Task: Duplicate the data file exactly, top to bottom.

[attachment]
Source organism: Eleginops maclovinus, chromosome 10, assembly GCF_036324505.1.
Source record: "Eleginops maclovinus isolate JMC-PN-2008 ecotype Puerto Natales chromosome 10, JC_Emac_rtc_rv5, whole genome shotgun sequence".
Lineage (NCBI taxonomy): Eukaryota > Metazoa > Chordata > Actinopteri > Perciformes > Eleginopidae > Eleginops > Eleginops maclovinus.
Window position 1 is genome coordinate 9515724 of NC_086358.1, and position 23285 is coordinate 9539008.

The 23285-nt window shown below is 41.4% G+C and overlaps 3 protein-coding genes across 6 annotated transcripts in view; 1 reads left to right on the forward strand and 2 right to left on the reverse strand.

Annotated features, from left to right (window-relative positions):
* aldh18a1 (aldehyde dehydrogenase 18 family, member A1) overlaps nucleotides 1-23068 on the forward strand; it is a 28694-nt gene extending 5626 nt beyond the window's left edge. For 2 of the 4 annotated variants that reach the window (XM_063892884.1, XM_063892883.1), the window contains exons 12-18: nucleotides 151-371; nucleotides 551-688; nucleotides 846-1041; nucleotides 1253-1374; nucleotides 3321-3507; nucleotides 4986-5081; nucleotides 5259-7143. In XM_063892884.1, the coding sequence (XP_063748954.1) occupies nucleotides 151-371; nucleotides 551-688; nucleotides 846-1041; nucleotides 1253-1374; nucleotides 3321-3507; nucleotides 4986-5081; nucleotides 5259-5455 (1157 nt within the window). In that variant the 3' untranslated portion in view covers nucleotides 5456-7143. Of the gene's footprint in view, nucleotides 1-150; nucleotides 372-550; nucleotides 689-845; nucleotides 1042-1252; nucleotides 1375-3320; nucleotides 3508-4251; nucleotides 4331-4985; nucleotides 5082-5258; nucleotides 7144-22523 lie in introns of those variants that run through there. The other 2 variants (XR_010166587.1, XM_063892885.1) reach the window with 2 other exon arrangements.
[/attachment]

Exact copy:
Source organism: Eleginops maclovinus, chromosome 10, assembly GCF_036324505.1.
Source record: "Eleginops maclovinus isolate JMC-PN-2008 ecotype Puerto Natales chromosome 10, JC_Emac_rtc_rv5, whole genome shotgun sequence".
Lineage (NCBI taxonomy): Eukaryota > Metazoa > Chordata > Actinopteri > Perciformes > Eleginopidae > Eleginops > Eleginops maclovinus.
Window position 1 is genome coordinate 9515724 of NC_086358.1, and position 23285 is coordinate 9539008.

The 23285-nt window shown below is 41.4% G+C and overlaps 3 protein-coding genes across 6 annotated transcripts in view; 1 reads left to right on the forward strand and 2 right to left on the reverse strand.

Annotated features, from left to right (window-relative positions):
* aldh18a1 (aldehyde dehydrogenase 18 family, member A1) overlaps nucleotides 1-23068 on the forward strand; it is a 28694-nt gene extending 5626 nt beyond the window's left edge. For 2 of the 4 annotated variants that reach the window (XM_063892884.1, XM_063892883.1), the window contains exons 12-18: nucleotides 151-371; nucleotides 551-688; nucleotides 846-1041; nucleotides 1253-1374; nucleotides 3321-3507; nucleotides 4986-5081; nucleotides 5259-7143. In XM_063892884.1, the coding sequence (XP_063748954.1) occupies nucleotides 151-371; nucleotides 551-688; nucleotides 846-1041; nucleotides 1253-1374; nucleotides 3321-3507; nucleotides 4986-5081; nucleotides 5259-5455 (1157 nt within the window). In that variant the 3' untranslated portion in view covers nucleotides 5456-7143. Of the gene's footprint in view, nucleotides 1-150; nucleotides 372-550; nucleotides 689-845; nucleotides 1042-1252; nucleotides 1375-3320; nucleotides 3508-4251; nucleotides 4331-4985; nucleotides 5082-5258; nucleotides 7144-22523 lie in introns of those variants that run through there. The other 2 variants (XR_010166587.1, XM_063892885.1) reach the window with 2 other exon arrangements.